DRIVEN: LEXUS LFA
A £250k supercar and a circuit with minimal run-off. Is this sensible?
Something about this is wrong. Actually scratch that - everything about this is wrong. I'm sitting in the driving seat of a £250k, 203mph supercar - one that isn't even yet in full series production - about to be released for a solo drive round Goodwood Motor Circuit. For those that don't know it, this is a track that can charitably described as having limited run-off and where, once you have run out of grass, a thin veneer of tyres is all that exists to cushion your impact with a determinedly immovable earth bank.
Still, there it is - however unlikely it may seem, Toyota/Lexus has gone and built a supercar. And they must be confident in its ability, because they've plonked a scruffy PH journalist in the driving seat, pointed the car at a notoriously tricky circuit and said 'go drive'. No 'please be careful with our pre-production supercar', no speed limits, no passenger to calm any over-exuberance. Brilliant.
The LFA is a car that has taken a decade to develop. It has been planned from the outset as an engineering challenge rather than a commercial venture (itself a minor miracle in such a profit-obsessed company. It has even been switched from an aluminium monocoque to one made of carbon fibre - necessitating the creation of Toyota's own in-house carbon production processes. The Lexus LFA is, in short, the complete antithesis of the usual streamlined production ToMoCo fare.
Those few seconds are enough to flick through about three gears (the flappy-paddle transmission is only a single-clutch affair in order to help save weight) up to around 120mph, before stamping on the brakes for Madgwick, Goodwood's first corner.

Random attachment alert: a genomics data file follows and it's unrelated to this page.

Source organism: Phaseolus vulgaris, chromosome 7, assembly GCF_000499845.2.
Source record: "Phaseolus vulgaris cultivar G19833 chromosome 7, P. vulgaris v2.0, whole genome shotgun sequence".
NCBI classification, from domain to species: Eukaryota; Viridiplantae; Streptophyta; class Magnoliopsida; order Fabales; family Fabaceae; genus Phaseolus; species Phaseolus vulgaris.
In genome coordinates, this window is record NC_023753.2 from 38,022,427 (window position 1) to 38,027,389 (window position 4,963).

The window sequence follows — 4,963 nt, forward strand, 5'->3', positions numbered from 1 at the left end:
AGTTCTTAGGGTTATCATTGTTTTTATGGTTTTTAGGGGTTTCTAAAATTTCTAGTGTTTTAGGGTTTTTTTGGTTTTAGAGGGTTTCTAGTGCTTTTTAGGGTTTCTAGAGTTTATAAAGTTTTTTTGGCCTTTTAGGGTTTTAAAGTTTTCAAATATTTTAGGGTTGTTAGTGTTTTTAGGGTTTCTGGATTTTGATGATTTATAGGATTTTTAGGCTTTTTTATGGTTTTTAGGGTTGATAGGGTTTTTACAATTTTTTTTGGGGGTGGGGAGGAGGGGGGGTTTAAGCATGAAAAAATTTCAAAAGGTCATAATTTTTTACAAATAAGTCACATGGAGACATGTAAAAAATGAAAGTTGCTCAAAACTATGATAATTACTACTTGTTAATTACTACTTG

So powerful are the brakes that the first time you stamp on them with enthusiasm, you'll almost certainly find yourself coming up short to the corner. Once you've adjusted to how hard and late you can brake - and therefore how much speed you can build on the preceding straight - you can begin to feel the huge grip the LFA has to offer, and how eager it is to change direction.
Everything also feels beautifully put together, but not extravagant, either in weight or luxury. The indicator stalks, for example, feel spindly, but solidly engineered, as though every extraneous gram has been shaved from them, but that not one penny has been pinched in their development.
That doesn't mean its limits are approachable, however. I would like to tell you exactly how the LFA feels on the very edge of opposite lock, but I'm no Stig (as you can see from the video below), we're not out to set record lap times, and the Lexus's limits are so high that at most places around Goodwood I run out of courage way before the car runs out of talent.
What Goodwood's fast, flowing corners and longish straights do show off beautifully, however, is the explosive mid-range pace of the LFA. The way it piles on speed between 75mph and 130mph is truly astonishing.
The LFA is also one of those cars that should warm the cockles of any car enthusiast's heart, because it proves that even an oft-faceless corporation like Toyota has a heart and soul.